1  
In jQuery event.which is normalized (and should be an int) –  Rocket Hazmat May 15 '12 at 16:50
1  
FYI: document.all check is bad. –  epascarello May 15 '12 at 16:50
1  
A recommendation: don't use live(); it is deprecated, use on(); –  Oscar Jara May 15 '12 at 16:50
1  
FYI: When using parseInt, you should pass 10 as the 2nd parameter. That makes sure the numbers are read as "base 10". If you did parseInt('021') this would return 17, not 21 as it's interpreted as "base 8" (the starting 0 makes it "octal"). parseInt('021', 10) would return 21. –  Rocket Hazmat May 15 '12 at 16:52

2 Answers 2

up vote 0 down vote accepted
var dif = value - $(this).attr('oldvalue');

Both value and $(this).attr('oldvalue') are strings. - only works on ints, so string-string is NaN.

You need to use parseInt on these.

var value = parseInt($(this).val(), 10);
var oldvalue = parseInt($(this).attr('oldvalue'), 10);

Note the ,10, this makes sure the values are "base 10".

EDIT: As stated in the comments, the NaN is coming from $(this).val() being empty (''). You can check for that like so:

if($.trim($(this).val()) === '')

Or:

var value = parseInt($(this).val(), 10);
if(isNaN(value))

You set oldvalue but you never use it, you should use it instead of getting the attribute each time.

var dif = value - oldvalue;

Also change this line newval = (parseInt($(this).val()) + parseInt(dif)); to:

newval = parseInt($(this).val(), 10) + dif;

dif is already an int, no need for parseInt.

Another note: In jQuery event.which is normalized (and should be an int), so you don't need to "check" for it.

function alpha(event) {
    return (numbers.indexOf(String.fromCharCode(event.which)) != -1);
}
share|improve this answer
    
"- only works on ints, so string-string is NaN." Not always true. Try '123' - '456' –  Matt Ball May 15 '12 at 17:10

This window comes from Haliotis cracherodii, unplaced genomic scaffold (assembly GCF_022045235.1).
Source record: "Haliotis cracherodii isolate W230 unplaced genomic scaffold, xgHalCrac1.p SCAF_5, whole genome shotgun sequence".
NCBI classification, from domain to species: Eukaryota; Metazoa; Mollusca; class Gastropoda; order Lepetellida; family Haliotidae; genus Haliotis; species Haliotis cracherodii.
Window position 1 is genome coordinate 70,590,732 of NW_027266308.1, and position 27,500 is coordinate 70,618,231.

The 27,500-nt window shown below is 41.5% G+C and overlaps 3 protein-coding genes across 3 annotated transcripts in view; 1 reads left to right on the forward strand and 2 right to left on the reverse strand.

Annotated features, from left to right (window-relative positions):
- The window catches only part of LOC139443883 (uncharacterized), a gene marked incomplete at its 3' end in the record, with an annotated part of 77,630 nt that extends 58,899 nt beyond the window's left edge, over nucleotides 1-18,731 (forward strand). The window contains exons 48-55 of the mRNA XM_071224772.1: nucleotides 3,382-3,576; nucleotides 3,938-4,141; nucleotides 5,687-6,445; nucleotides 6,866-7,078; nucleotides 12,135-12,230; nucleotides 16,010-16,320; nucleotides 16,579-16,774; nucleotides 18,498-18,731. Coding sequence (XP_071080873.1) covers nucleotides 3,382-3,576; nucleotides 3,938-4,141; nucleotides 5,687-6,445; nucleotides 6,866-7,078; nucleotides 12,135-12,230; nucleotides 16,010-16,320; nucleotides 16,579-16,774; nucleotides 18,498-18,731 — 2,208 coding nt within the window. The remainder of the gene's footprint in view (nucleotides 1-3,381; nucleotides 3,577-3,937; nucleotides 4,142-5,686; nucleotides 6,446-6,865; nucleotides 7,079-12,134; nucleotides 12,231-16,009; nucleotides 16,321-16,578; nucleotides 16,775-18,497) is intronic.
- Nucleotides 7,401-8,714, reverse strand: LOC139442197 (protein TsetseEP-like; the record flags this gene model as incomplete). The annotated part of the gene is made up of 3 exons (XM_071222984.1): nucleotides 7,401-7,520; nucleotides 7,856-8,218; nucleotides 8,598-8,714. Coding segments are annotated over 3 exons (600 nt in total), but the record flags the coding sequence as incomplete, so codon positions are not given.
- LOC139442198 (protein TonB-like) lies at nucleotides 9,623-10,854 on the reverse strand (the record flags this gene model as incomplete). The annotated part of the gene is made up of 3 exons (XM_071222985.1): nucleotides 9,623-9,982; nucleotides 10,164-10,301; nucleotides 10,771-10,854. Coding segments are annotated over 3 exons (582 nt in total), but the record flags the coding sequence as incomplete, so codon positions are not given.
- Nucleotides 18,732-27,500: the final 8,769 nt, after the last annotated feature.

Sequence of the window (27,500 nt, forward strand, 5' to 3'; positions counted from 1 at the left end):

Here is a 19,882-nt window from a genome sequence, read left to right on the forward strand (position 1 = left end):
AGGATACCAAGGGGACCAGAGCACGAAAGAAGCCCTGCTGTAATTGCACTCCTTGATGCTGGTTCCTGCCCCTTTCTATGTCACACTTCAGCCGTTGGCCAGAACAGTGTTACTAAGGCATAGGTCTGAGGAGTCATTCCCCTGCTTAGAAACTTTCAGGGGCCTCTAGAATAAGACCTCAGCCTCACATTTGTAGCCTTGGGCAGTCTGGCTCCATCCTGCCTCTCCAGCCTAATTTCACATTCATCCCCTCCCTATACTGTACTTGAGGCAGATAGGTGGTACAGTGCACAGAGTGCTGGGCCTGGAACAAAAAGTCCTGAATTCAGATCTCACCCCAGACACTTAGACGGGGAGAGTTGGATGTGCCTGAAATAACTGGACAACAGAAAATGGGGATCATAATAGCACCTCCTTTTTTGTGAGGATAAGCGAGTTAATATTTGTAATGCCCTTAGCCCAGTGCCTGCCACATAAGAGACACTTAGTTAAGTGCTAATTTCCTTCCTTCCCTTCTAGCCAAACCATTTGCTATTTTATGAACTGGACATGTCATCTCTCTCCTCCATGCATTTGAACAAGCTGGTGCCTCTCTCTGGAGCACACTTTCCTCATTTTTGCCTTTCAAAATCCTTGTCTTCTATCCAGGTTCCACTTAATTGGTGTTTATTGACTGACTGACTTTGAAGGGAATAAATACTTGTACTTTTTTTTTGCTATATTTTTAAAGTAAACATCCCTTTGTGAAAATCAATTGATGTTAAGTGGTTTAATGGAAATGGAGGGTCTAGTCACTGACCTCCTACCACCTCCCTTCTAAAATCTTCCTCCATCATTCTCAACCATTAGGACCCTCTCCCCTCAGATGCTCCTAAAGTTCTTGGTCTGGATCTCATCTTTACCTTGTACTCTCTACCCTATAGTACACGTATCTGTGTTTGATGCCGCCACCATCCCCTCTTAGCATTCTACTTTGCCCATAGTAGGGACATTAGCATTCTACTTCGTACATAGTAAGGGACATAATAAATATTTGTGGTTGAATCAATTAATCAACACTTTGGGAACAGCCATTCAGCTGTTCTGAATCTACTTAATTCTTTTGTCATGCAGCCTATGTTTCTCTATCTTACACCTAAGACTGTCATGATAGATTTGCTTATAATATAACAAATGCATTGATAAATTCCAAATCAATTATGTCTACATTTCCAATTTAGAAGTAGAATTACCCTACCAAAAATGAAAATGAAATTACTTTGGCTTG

@MattBall: I stand corrected X_X –  Rocket Hazmat May 15 '12 at 17:11
    
Thank you for the answer. I will make all the corrections. I found out that when onblur fires, and there are input boxes which are empty (no value), they are NaN in the loop. How can i fix this? –  Kenci May 15 '12 at 18:00
    
@Kenci: Empty values! Yeah, that's it! parseInt('', 10) is NaN. You can either check if($(this).val() == '') or isNaN(value). –  Rocket Hazmat May 15 '12 at 18:02
1  
@Kenci instead of using parseInt(), you can actually use unary +, which handles the empty string more gracefully. Ex.: +'' = 0; +'123' = 123; +'abc' = NaN. More reading: stackoverflow.com/questions/4090518/… –  Matt Ball May 15 '12 at 19:29

NaN is viral/poison. If a value is NaN then (pretty much) any other values that went into its calculation could be the cause. In this case:

  • parseInt($(this).val()) might be returning NaN
  • parseInt(dif) might be returning NaN, potentially caused by
    • value being NaN, or
    • $(this).attr('oldvalue') returning something that cannot be coerced to a number
  • etc.

(Side comment: why are you parseInt()ing dif? It's already a number, or NaN. Also, even if it were a string, it's silly to parseInt() it inside of the loop.)

share|improve this answer
    
You are right. When i loop over the input boxes, and if some of them are empty, no value, they become NaN when parsed. –  Kenci May 15 '12 at 18:02